Mr Ban said the "time for doubt" on climate change had passed
UN General Secretary Ban Ki-moon has called on world leaders to act quickly to deal with climate change.
He told a gathering of heads of state in New York that a global agreement to cut greenhouse gas emissions must be negotiated through the UN.
Leaders and representatives of 150 countries gathered to discuss global warming and how to combat it.
US President George W Bush did not attend. He will host his own meeting on climate change later in the week.
Mr Ban told the unprecedented gathering: "If we do not act now, the impact of climate change will be devastating."
He said he sensed a will to make a breakthrough in upcoming treaty negotiations in Bali, Indonesia later this year.
"Today I heard a clear call from world leaders for a breakthrough on climate change in Bali," he said at the end of the meeting.
The attendance of delegates from 150 countries, including 80 heads of state or government, made Monday's meeting the highest-level UN gathering yet on climate change.
Mr Ban said the UN was the appropriate forum to negotiate a global deal on cutting greenhouse gas emissions.
This is a clear indication that Mr Bush's meeting of 16 "major emitter" countries is, for Mr Ban, little more than a sideshow to the UN event, says the BBC's Matt McGrath in New York.
Mr Ban hopes the UN meeting will give impetus to negotiations on a global warming agreement to replace the Kyoto Protocol in 2012, which are due to take place in Bali, Indonesia, in December.
The UN's top climate scientist, Rajendra Pachauri, said sea levels were rising at increasing speeds, calling that further evidence of the impact of global warming.
Leaders from Pacific states and other small island nations warned that this could lead to their homelands sinking beneath rising oceans.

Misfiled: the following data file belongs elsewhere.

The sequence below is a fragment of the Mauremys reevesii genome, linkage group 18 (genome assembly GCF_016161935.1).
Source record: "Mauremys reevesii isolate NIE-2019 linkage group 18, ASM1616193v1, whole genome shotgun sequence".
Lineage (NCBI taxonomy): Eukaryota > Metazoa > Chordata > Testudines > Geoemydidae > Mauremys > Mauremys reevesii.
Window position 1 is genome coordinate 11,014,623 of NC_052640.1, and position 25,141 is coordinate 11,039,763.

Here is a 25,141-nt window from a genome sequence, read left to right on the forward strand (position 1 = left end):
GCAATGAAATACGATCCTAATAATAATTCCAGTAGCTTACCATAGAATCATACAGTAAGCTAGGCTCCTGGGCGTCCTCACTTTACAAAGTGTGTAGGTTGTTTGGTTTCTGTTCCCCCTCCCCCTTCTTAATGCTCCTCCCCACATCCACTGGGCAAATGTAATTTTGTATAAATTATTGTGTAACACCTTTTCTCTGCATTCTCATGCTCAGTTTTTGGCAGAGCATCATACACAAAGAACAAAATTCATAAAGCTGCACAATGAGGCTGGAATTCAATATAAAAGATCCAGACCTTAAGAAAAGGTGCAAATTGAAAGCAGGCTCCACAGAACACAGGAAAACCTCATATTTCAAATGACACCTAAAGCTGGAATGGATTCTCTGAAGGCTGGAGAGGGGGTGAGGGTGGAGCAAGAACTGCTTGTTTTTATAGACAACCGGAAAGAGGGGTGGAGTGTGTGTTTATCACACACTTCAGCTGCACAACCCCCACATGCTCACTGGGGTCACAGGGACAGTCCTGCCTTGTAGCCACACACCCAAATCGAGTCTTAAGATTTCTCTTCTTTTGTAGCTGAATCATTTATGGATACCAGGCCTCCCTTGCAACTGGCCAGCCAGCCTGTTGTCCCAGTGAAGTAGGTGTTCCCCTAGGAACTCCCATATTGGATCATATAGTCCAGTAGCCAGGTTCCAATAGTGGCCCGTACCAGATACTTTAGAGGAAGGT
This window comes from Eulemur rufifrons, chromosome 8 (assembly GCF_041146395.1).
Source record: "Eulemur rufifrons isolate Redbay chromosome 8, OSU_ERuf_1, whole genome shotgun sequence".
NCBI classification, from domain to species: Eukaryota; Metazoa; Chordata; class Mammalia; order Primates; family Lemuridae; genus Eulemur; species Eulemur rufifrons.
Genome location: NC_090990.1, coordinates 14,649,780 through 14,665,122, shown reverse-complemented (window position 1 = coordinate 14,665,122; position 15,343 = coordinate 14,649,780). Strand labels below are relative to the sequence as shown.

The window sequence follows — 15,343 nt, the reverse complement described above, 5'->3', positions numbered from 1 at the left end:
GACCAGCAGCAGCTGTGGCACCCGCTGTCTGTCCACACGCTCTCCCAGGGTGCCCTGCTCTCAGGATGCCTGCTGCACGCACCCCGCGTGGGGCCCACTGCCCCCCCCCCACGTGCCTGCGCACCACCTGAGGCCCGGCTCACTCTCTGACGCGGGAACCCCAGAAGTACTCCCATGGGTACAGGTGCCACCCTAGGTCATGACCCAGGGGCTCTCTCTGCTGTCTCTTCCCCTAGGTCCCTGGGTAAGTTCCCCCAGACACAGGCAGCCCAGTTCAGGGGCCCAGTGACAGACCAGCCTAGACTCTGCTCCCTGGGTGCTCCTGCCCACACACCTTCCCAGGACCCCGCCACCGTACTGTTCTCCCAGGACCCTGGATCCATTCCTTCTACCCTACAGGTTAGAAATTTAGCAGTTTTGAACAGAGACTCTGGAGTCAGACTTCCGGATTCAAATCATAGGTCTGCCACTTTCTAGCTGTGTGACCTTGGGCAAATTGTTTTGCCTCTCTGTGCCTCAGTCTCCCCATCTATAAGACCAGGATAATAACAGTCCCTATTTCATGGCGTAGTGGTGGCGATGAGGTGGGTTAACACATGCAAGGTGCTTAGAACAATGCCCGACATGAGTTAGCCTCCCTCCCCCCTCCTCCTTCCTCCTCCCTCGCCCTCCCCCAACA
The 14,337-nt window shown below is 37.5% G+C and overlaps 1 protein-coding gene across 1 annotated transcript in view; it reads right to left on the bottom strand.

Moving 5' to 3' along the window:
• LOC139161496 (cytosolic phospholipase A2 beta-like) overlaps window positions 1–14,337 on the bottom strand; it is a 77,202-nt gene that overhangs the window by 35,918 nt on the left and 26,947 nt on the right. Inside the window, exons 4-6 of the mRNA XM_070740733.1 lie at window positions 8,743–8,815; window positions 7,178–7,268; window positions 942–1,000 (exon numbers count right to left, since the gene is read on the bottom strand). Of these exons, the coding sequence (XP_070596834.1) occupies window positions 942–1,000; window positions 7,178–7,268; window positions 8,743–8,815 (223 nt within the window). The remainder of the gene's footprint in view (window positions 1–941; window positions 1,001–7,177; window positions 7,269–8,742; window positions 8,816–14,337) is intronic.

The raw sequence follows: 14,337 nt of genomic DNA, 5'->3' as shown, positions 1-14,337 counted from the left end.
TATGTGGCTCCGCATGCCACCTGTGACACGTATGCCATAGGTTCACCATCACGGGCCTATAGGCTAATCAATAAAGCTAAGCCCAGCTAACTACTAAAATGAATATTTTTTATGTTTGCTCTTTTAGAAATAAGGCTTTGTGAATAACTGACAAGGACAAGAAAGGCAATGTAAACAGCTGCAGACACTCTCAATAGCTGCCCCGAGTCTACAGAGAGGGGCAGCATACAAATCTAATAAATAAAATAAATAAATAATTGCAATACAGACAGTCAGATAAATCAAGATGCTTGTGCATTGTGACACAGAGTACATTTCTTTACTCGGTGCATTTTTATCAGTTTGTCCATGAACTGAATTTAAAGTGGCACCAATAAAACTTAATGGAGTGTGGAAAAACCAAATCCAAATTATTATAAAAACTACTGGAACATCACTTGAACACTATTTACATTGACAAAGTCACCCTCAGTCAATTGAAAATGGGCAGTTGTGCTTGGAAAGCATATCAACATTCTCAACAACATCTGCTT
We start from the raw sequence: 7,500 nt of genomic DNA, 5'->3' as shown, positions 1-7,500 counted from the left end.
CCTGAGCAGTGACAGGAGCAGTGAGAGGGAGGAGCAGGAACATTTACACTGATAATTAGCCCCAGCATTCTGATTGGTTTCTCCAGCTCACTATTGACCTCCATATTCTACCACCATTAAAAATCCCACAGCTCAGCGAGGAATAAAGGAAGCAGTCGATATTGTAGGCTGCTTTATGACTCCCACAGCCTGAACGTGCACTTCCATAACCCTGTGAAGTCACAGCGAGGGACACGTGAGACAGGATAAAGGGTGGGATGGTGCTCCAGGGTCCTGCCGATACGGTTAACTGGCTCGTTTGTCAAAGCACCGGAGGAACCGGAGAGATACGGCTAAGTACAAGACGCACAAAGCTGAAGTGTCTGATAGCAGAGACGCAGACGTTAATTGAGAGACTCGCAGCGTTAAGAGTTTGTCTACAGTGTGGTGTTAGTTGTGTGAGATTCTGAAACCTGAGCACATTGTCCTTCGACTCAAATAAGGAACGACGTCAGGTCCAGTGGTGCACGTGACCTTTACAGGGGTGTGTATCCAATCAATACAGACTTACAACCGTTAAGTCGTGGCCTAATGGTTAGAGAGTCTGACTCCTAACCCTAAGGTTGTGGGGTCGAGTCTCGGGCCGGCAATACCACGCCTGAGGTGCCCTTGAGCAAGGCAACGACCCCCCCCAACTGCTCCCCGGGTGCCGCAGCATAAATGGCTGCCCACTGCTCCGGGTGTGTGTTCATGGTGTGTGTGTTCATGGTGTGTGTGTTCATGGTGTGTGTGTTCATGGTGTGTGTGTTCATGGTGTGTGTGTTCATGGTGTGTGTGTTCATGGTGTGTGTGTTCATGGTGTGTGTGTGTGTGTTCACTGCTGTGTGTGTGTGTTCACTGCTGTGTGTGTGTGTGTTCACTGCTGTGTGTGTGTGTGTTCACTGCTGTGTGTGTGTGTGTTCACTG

"As the proverbial canary in the coal mine, small island states have repeatedly raised the alarm bells of global warming over the last 15 years," said Solomon Islands Foreign Minister Patteson Oti.
European leaders urged a 50% cut in global carbon emissions by 2050, a target also raised at the G8 summit of world leaders in June.
California Governor Arnold Schwarzenegger - who is also attending - said it was time to stop looking back with suspicion at the 1997 Kyoto Protocol on cutting emissions.
"The consequences of global climate change are so pressing that it doesn't matter who was responsible for the past - what matters is who is answerable for the future," he said.
Most of those who will suffer will be in Africa, the UN says
He said California - which has approved a law requiring industries to reduce greenhouse emissions by 25% by 2020 - was helping to move the US beyond debate and doubt on climate change.
"The rich nations and the poor nations have different responsibilities, but there is one responsibility we all have and that is action - action, action, action," Mr Schwarzenegger said.
Mr Bush will not take part in the formal discussions but will join Mr Ban and other key leaders for dinner.
He has urged voluntary emission-reduction targets, believing binding targets would damage the US economy.
He also believes developing nations such as China and India - which are not bound by the Kyoto agreement - should be held to such targets.